The South Central Correctional Center at Licking is on West Highway 32.

A jury on Tuesday awarded $113.7 million to Missouri prison guards as compensation for unpaid work that they performed before and after their shifts.

The South Central Correctional Center at Licking is one of the county’s biggest employers.

The class action lawsuit in Cole County Circuit Court represented 13,000 current corrections officers or those who worked at the Missouri Department of Corrections since 2007, said lead lawyer Gary Burger.

Reached by phone after the verdict, Burger said, “just to have this claim and our position vindicated by the jury is just so gratifying for these men and women. They’re so hard working.”

A department spokeswoman did not immediately respond to a request for comment.

In an email, Missouri Attorney General’s office spokeswoman Mary Compton said, “This lawsuit involves actions by the Department of Corrections over multiple decades and multiple administrations. The Attorney General’s Office has been defending this lawsuit since the Koster administration and will continue to do so. We respectfully disagree with the verdict today.”

Asked about an appeal, Compton wrote, “We are carefully assessing next steps.”

Legal filings on behalf of the guards say most are stationed within a prison’s “security envelope,” meaning they have to go through a search and a metal detector, turn over cell phones, tablets and any personal property, and are in uniform and in close proximity to prisoners, or “on duty and expected to respond” the whole time. 

The filings say that guards also had to follow exit procedures every day, communicate with the next shift and inventory weapons, ammunition and equipment in the case of vehicle patrol officers.

“They require corrections officers to do certain pre-shift and post-shift activities … but they don’t pay them for that,” Burger said. “This entry and exit time is the key time in the whole prison. That’s when contraband comes in. That’s when escapes happen.”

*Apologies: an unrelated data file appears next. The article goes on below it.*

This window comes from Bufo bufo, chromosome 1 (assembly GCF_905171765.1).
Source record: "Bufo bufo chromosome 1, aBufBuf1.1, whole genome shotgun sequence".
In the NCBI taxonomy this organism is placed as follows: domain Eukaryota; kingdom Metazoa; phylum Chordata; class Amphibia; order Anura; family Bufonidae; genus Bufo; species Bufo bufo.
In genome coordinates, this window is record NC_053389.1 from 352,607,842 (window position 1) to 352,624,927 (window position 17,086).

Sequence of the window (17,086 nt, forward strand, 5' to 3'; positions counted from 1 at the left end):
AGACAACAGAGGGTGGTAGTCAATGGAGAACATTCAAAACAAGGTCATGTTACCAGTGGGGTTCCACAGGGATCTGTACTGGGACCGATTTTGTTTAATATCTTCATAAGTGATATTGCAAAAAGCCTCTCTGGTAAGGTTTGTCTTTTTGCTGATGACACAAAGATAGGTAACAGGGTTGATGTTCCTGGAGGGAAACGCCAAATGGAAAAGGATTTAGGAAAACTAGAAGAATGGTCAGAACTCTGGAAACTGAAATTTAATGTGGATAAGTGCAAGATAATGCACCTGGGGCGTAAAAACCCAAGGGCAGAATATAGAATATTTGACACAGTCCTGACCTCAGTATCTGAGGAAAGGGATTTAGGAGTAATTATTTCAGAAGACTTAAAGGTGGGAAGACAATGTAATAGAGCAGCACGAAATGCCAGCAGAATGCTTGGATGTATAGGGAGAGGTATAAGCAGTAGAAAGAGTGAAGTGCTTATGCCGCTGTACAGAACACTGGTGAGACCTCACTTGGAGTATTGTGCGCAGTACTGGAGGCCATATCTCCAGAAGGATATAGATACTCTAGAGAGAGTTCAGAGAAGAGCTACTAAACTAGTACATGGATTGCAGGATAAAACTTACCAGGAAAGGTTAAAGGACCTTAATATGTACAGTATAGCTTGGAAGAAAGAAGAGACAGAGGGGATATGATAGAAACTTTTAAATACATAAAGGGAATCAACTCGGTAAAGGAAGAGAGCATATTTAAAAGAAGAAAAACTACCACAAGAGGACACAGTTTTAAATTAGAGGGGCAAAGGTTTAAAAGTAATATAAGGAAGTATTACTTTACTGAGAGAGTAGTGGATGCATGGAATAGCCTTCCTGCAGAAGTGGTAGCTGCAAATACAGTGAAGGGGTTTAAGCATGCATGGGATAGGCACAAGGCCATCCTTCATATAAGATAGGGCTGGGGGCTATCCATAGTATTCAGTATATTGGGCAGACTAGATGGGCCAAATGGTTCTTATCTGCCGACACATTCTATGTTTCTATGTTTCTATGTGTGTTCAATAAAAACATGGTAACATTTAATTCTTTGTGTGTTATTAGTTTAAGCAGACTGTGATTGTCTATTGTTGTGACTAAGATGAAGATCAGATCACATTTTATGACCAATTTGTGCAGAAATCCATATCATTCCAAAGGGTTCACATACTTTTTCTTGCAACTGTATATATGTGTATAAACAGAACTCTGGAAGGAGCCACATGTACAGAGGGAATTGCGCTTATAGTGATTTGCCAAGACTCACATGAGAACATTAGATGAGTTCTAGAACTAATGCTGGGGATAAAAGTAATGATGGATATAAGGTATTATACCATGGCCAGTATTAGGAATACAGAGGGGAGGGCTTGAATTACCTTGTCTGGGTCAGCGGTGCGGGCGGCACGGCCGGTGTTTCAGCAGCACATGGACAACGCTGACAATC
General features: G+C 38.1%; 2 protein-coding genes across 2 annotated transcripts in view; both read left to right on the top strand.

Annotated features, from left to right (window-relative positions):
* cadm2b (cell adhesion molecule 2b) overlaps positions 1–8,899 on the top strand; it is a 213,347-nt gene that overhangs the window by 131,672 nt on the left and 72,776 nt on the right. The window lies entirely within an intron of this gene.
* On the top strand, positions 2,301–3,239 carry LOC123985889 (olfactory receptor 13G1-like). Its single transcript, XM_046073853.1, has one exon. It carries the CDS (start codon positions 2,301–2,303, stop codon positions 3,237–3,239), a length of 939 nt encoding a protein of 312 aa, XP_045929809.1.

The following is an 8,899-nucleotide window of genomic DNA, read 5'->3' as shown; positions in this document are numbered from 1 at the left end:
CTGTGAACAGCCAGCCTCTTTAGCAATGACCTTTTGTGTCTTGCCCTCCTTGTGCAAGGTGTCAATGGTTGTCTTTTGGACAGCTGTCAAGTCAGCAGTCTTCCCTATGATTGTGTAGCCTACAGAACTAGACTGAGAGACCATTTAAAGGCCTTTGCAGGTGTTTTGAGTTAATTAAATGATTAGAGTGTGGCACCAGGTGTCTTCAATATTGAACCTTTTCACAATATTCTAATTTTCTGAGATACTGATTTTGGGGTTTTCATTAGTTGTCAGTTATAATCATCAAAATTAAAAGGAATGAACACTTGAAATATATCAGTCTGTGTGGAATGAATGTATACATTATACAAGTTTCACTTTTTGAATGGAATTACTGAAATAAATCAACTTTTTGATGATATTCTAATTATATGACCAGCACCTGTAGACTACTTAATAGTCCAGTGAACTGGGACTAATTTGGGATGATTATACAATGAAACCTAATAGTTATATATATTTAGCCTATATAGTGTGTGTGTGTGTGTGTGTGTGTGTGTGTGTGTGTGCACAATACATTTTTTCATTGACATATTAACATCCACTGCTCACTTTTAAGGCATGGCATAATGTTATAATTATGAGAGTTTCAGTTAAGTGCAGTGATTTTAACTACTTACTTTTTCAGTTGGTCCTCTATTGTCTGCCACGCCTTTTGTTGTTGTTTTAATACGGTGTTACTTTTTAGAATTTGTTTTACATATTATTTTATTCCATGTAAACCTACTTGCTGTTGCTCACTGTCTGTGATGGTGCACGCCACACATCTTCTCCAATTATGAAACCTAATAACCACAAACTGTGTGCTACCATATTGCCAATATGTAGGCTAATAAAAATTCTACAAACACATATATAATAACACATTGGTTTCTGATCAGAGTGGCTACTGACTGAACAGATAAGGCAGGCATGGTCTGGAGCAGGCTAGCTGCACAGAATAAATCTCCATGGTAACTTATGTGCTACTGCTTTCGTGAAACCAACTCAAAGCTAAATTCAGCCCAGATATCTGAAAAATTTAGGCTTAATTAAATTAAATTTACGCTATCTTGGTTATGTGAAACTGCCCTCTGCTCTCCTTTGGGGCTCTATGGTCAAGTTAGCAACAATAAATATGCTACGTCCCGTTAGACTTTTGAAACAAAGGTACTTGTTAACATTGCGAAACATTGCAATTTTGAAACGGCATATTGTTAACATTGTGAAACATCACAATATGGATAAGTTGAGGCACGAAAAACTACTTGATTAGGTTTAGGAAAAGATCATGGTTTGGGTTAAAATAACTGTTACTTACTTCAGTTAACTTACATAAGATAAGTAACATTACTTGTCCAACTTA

Guards had requested compensation for those activities, and had been refused, court filings say. They then filed grievances, which were rejected.

A Labor Department investigation in 2013 found overtime violations for pre- and post-shift activity of more than $500,000 at one prison, the filings say.

But the department did not investigate or act on the federal report, citing the pending suit, the filings say.

The lawsuit was originally filed in 2012. Plaintiffs include guards and the Missouri Corrections Officers Association.

The lawsuit said that the department violated the union contract, under which it agreed to abide by the Federal Fair Labor Standards Act and minimum wage laws. Burger said the guards won a breach of contract claim.

He said that in the course of the lawsuit, lawyers for the guards found evidence that the department didn’t pay officers for pre- and post-shift work “because of the tremendous cost of it all.”

He also said the department retaliated against those who complained.

“This is the forgotten police force,” Burger said of officers. Many are veterans, who return to small towns and get “the best jobs they can,” only to be “ripped off.”

“We look forward to the department of corrections paying this verdict so that these officers … can get paid the wages they’re owed,” Burger said. “We look forward to them changing their policy in the future.” 


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